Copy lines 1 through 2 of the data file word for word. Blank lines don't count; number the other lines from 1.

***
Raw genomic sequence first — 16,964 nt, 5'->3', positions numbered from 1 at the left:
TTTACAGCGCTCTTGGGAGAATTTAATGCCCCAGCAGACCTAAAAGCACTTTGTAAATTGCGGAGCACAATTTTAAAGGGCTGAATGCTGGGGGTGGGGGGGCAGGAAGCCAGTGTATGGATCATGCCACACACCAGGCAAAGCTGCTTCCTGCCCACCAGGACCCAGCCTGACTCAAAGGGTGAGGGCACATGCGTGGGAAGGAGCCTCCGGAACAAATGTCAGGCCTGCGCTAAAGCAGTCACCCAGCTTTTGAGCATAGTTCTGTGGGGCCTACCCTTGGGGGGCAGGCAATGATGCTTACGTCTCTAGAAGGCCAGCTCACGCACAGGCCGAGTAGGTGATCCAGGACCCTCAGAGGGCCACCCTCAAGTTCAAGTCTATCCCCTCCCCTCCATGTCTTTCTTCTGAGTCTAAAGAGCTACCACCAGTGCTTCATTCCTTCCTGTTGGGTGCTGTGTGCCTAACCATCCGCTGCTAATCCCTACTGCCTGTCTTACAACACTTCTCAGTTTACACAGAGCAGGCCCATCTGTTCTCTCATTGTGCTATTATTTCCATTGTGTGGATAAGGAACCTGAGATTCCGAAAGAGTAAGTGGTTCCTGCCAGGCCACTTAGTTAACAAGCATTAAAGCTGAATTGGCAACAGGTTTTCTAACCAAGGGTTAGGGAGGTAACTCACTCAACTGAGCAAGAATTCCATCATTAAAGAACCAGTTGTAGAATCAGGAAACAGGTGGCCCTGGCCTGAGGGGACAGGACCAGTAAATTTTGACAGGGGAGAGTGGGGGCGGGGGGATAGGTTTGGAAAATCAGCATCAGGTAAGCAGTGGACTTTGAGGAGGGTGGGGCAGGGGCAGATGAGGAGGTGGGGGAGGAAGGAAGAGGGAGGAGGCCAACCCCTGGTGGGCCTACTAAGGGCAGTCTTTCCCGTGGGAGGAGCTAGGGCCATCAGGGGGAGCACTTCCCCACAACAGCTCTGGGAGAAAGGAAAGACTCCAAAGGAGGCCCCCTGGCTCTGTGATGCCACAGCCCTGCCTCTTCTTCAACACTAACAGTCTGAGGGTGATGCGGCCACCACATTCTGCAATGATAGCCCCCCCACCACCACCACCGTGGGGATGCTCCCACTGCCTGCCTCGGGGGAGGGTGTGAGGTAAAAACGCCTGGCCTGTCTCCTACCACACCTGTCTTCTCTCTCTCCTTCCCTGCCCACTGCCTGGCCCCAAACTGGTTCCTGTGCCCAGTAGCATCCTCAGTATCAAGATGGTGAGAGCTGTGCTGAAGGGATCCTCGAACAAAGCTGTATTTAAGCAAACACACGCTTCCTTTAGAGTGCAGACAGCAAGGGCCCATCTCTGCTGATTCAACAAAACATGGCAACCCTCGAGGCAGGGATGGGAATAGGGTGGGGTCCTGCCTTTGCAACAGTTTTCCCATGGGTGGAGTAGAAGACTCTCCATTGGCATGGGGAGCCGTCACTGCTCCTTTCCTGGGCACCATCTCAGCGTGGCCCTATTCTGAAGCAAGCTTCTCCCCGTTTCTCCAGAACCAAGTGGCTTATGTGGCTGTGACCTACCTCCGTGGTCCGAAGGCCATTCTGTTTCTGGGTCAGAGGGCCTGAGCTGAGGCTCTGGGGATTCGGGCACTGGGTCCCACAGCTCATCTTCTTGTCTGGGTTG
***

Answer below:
Raw genomic sequence first — 16,964 nt, 5'->3', positions numbered from 1 at the left:
TTTACAGCGCTCTTGGGAGAATTTAATGCCCCAGCAGACCTAAAAGCACTTTGTAAATTGCGGAGCACAATTTTAAAGGGCTGAATGCTGGGGGTGGGGGGGCAGGAAGCCAGTGTATGGATCATGCCACACACCAGGCAAAGCTGCTTCCTGCCCACCAGGACCCAGCCTGACTCAAAGGGTGAGGGCACATGCGTGGGAAGGAGCCTCCGGAACAAATGTCAGGCCTGCGCTAAAGCAGTCACCCAGCTTTTGAGCATAGTTCTGTGGGGCCTACCCTTGGGGGGCAGGCAATGATGCTTACGTCTCTAGAAGGCCAGCTCACGCACAGGCCGAGTAGGTGATCCAGGACCCTCAGAGGGCCACCCTCAAGTTCAAGTCTATCCCCTCCCCTCCATGTCTTTCTTCTGAGTCTAAAGAGCTACCACCAGTGCTTCATTCCTTCCTGTTGGGTGCTGTGTGCCTAACCATCCGCTGCTAATCCCTACTGCCTGTCTTACAACACTTCTCAGTTTACACAGAGCAGGCCCATCTGTTCTCTCATTGTGCTATTATTTCCATTGTGTGGATAAGGAACCTGAGATTCCGAAAGAGTAAGTGGTTCCTGCCAGGCCACTTAGTTAACAAGCATTAAAGCTGAATTGGCAACAGGTTTTCTAACCAAGGGTTAGGGAGGTAACTCACTCAACTGAGCAAGAATTCCATCATTAAAGAACCAGTTGTAGAATCAGGAAACAGGTGGCCCTGGCCTGAGGGGACAGGACCAGTAAATTTTGACAGGGGAGAGTGGGGGCGGGGGGATAGGTTTGGAAAATCAGCATCAGGTAAGCAGTGGACTTTGAGGAGGGTGGGGCAGGGGCAGATGAGGAGGTGGGGGAGGAAGGAAGAGGGAGGAGGCCAACCCCTGGTGGGCCTACTAAGGGCAGTCTTTCCCGTGGGAGGAGCTAGGGCCATCAGGGGGAGCACTTCCCCACAACAGCTCTGGGAGAAAGGAAAGACTCCAAAGGAGGCCCCCTGGCTCTGTGATGCCACAGCCCTGCCTCTTCTTCAACACTAACAGTCTGAGGGTGATGCGGCCACCACATTCTGCAATGATAGCCCCCCCACCACCACCACCGTGGGGATGCTCCCACTGCCTGCCTCGGGGGAGGGTGTGAGGTAAAAACGCCTGGCCTGTCTCCTACCACACCTGTCTTCTCTCTCTCCTTCCCTGCCCACTGCCTGGCCCCAAACTGGTTCCTGTGCCCAGTAGCATCCTCAGTATCAAGATGGTGAGAGCTGTGCTGAAGGGATCCTCGAACAAAGCTGTATTTAAGCAAACACACGCTTCCTTTAGAGTGCAGACAGCAAGGGCCCATCTCTGCTGATTCAACAAAACATGGCAACCCTCGAGGCAGGGATGGGAATAGGGTGGGGTCCTGCCTTTGCAACAGTTTTCCCATGGGTGGAGTAGAAGACTCTCCATTGGCATGGGGAGCCGTCACTGCTCCTTTCCTGGGCACCATCTCAGCGTGGCCCTATTCTGAAGCAAGCTTCTCCCCGTTTCTCCAGAACCAAGTGGCTTATGTGGCTGTGACCTACCTCCGTGGTCCGAAGGCCATTCTGTTTCTGGGTCAGAGGGCCTGAGCTGAGGCTCTGGGGATTCGGGCACTGGGTCCCACAGCTCATCTTCTTGTCTGGGTTG